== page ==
The most common choice for beginners, male or female, are light rackets with large head sizes and head heavy balances. However, I do not think this is right, and is mainly a gimmick to buy new rackets as you go up in NTRP rating or your tennis level. Why?
First of all a lighter racket is a must. From 270g to 300g. If you are a very hard hitter then i suggest going for something heavier at about 310 – 315 grams max for men, and max 300 grams for ladies. Any heavier and you will start feeling more pain than usual as a beginner which may result in injury, not just muscle tears.
Secondly, head sizes do not help beginners with learning tennis. The objective is to try to hit the ball in the center of the string bed. Even with a bigger head size of 105 or 110, it does not make a significant change in the size of your racket sweet spot, thus it is better to just use a racket of max 100 sq in and get used to it since whether you use a bigger or smaller face, you are going to have to learn how to hit largely in the center of the tennis racket.
Lastly, the balance of the racket. I recommend slightly head light or balanced. Why? Because beginners tend to have terrible technique or weak wrists, and using a head heavy racket will pull on their wrist as they swing thus getting injured easily. By using a more balanced or head light racket, it is much more forgiving and easier to swing and learn to hit with a full swing, especially for ladies. It also will help you understand how to use your legs to hit as you will not be able to generate power with just your arm with a head light or balanced racket. Which will help you transition to a much better player quicker.
Do not waste your money and time getting a “beginner” racket.
From my personal experience, many beginners are willing to spend about $200 dollars on a tennis racket. But if you do not have the budget to purchase something new. Try to get a racket that is 2-3 years old, even a second hand racket at a reasonable condition of 8/10 can be bought for $80 to a $100 dollars, new if you are lucky. Do not waste money on shops that sell “beginner” rackets, because they will most likely be unsuitable for you or give you issues with your wrist etc.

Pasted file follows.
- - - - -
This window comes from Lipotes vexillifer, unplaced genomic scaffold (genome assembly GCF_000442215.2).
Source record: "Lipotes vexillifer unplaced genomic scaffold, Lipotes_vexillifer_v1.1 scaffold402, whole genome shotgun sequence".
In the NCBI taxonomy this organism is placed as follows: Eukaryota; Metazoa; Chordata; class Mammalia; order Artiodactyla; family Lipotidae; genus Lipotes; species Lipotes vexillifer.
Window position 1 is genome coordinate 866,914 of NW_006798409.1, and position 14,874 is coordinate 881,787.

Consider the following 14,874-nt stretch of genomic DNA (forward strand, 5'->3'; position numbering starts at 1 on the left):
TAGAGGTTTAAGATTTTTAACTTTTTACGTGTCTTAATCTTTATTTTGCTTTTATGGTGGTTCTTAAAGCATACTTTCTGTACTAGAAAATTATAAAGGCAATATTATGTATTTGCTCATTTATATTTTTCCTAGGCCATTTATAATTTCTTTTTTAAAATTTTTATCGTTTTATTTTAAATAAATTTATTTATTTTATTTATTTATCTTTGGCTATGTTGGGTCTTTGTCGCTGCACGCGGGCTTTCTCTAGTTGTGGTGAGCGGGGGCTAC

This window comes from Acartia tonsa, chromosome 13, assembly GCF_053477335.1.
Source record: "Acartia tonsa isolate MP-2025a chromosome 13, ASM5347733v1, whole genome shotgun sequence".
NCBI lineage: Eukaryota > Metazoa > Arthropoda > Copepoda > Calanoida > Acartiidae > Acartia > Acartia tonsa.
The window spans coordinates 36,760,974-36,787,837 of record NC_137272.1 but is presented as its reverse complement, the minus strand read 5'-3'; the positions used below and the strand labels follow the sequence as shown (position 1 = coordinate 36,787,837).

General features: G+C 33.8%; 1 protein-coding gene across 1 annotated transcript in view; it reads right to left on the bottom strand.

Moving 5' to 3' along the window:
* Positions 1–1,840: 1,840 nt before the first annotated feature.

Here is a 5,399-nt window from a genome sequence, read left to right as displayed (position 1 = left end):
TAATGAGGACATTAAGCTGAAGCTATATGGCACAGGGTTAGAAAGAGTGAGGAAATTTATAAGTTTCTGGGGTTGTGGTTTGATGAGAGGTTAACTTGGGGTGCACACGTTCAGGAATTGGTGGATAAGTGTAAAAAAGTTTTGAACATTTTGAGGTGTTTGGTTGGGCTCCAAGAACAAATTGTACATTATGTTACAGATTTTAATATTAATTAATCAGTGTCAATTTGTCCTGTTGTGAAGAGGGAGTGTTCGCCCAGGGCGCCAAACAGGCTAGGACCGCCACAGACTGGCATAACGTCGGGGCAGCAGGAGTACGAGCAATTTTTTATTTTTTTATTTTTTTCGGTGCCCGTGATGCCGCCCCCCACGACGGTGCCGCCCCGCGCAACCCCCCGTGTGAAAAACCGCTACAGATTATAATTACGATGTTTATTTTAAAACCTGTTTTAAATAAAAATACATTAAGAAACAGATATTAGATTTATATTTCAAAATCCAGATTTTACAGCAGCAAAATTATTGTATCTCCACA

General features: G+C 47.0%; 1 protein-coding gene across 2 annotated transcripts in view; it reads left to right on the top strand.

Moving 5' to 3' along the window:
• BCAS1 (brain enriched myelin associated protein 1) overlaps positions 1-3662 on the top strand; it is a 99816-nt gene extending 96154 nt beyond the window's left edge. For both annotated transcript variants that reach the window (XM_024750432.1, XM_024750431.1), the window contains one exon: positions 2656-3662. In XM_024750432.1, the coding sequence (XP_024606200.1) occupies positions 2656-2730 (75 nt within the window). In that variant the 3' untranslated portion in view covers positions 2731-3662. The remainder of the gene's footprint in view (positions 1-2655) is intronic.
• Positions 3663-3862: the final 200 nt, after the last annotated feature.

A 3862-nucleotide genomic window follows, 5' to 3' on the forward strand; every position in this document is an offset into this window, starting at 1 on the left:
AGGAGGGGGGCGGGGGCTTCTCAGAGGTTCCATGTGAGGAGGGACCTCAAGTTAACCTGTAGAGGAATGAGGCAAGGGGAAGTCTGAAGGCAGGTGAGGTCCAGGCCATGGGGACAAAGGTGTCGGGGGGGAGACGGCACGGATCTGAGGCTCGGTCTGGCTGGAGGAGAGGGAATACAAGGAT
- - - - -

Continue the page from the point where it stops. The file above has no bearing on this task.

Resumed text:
2. Weight and balance
Weight is one of the most important factors when choosing a racket. No matter beginner or advanced. Generally, weight is going to give you more or less power, stability etc. A heavier racket is more powerful than a lighter racket. But power should not be a concern to you as a beginner. But whether you can effectively use the racket and learn the correct techniques without getting injured. That is the most important.
I recommend for men, anywhere from 270g to 310g unstrung weight. 300g is ideal for a beginner. For women, i recommend anywhere from 270g to 290, 280g being the deal unstrung weight for a beginner.
You may think you can use a heavier racket because the professionals use it too. However this is something you have to slowly work up to. I have played full time for 10+ years and as an asian man, have never passed 312g of unstrung weight. I tried using heavier rackets but my shoulders get injured in a matter of 2-3 days.
Talking about the balance of the racket, I have many students who have used light but head heavy rackets and they have all either used too much arm, or get wrist pain especially ladies. Once they switched to something balance, they feel much more comfortable and their injuries start to subside.
It is not easy to swing a racket with a heavy head with proper technique as a beginner because the distance between your wrist and the heaviest part of the racket is further away. I promote balanced racket or a slightly head light racket so that the player can understand how to use more of the body to hit as the racket will not be able to produce power as easily, however it is much easier to control and lock the wrist, thus leading to an easier time learning the proper mechanics.
3. Hype and Marketing
Many businesses hype their new products and use professionals to promote them. However the professionals are mainly still using their old rackets, some even have been using the same racket for 20 years, just changing the paint job. Do not be fooled.
4. Head Size
It is the actual strung area of the rackets head and is usually measured in square inches. A lot of people will tell you that the bigger the head size the bigger its sweet spot. But it is not entirely true, the difference is minute. Just get a racket size of anything from 98-100 sq inch.
1. I found out this tennis racquet with “New Technology”. Is it a good buy?
Don’t believe the marketing hype. You can see a lot of manufacturers often market their rackets as “new and improved” or ” has a bigger sweet spot” or “new technology racket”. Sadly, many players not just beginners fall for these marketing hypes. The first thing you should do when choosing a racket is don’t ever believe the hype.